Undervalued in Her Time, Rosalind Franklin’s Legacy Lives On
Perhaps the most famous example of a female scientist who was denied her due by the scientific community, Rosalind Franklin’s many accomplishments are sometimes overshadowed by her collaborators’ slight. Born in London in 1920, her family described Franklin as an “alarmingly clever” child with an aptitude for math, science, and Latin. Her graduate research focused on the molecular structure of coal, and she discovered that it could be used to separate different kinds of molecules. This discovery is the basis of carbon filters used to purify water and air. Franklin. After earning her Ph.D., Franklin moved to Paris, where she became an expert in X-ray crystallography, a highly-specialized technique used to study the structure of molecules and atoms.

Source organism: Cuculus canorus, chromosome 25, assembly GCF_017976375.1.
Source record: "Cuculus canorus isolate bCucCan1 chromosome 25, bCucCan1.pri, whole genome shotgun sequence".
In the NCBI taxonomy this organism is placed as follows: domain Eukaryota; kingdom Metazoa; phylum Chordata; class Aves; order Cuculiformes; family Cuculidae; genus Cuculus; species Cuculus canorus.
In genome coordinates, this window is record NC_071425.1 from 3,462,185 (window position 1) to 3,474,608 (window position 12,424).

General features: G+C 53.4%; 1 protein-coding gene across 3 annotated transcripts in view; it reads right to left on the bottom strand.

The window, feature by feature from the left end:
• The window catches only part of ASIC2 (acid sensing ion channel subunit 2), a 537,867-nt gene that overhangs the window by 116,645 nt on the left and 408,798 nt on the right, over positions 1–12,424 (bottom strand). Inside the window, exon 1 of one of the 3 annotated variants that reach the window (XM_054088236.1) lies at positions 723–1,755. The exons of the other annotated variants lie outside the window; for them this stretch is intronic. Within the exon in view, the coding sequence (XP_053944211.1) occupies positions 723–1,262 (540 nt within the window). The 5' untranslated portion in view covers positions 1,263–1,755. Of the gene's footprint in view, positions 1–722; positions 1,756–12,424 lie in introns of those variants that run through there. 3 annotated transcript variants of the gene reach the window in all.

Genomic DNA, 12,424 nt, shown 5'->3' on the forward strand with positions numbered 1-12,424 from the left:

In 1950, Franklin began working in a lab alongside fellow biophysicist Maurice Wilkins, who treated her like an assistant rather than his peer. This caused ongoing tension between the two scientists. Unwayed from her work, Franklin developed a humidity-controlled camera to capture images of DNA that one colleague called “the most beautiful X-ray photographs of any substance ever taken.” With these images, Franklin first determined that DNA has a helical, or spiral, structure. Franklin’s work and images, along with the work of Wilkins, were instrumental in the final model of the DNA double-helix, constructed by James Watson and Francis Crick at Cambridge University. However, only the three men received recognition for the discovery. This is partly because Franklin’s role in the discovery was downplayed, particularly by Watson, and partly because Franklin died of ovarian cancer two years before Watson, Crick, and Wilkins were awarded the Nobel Prize in Medicine.